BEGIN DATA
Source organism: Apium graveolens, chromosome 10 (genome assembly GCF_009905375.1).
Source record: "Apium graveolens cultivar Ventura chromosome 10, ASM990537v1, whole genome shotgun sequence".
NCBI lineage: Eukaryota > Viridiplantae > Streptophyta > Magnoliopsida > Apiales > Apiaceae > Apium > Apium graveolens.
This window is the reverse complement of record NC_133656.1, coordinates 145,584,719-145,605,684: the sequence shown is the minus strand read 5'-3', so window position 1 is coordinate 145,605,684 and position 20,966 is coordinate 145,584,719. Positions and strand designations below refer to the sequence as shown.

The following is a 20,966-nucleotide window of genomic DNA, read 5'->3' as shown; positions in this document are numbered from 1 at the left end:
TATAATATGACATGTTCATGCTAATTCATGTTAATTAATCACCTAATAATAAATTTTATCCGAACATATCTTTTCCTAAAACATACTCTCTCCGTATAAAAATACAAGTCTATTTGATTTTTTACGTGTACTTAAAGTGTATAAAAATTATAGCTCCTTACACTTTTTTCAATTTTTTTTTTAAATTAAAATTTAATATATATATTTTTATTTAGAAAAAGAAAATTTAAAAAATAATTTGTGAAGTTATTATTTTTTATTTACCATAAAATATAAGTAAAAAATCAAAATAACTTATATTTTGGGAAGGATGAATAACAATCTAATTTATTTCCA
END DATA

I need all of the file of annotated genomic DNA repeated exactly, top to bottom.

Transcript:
Source organism: Apium graveolens, chromosome 10 (genome assembly GCF_009905375.1).
Source record: "Apium graveolens cultivar Ventura chromosome 10, ASM990537v1, whole genome shotgun sequence".
NCBI lineage: Eukaryota > Viridiplantae > Streptophyta > Magnoliopsida > Apiales > Apiaceae > Apium > Apium graveolens.
This window is the reverse complement of record NC_133656.1, coordinates 145,584,719-145,605,684: the sequence shown is the minus strand read 5'-3', so window position 1 is coordinate 145,605,684 and position 20,966 is coordinate 145,584,719. Positions and strand designations below refer to the sequence as shown.

The following is a 20,966-nucleotide window of genomic DNA, read 5'->3' as shown; positions in this document are numbered from 1 at the left end:
TATAATATGACATGTTCATGCTAATTCATGTTAATTAATCACCTAATAATAAATTTTATCCGAACATATCTTTTCCTAAAACATACTCTCTCCGTATAAAAATACAAGTCTATTTGATTTTTTACGTGTACTTAAAGTGTATAAAAATTATAGCTCCTTACACTTTTTTCAATTTTTTTTTTAAATTAAAATTTAATATATATATTTTTATTTAGAAAAAGAAAATTTAAAAAATAATTTGTGAAGTTATTATTTTTTATTTACCATAAAATATAAGTAAAAAATCAAAATAACTTATATTTTGGGAAGGATGAATAACAATCTAATTTATTTCCA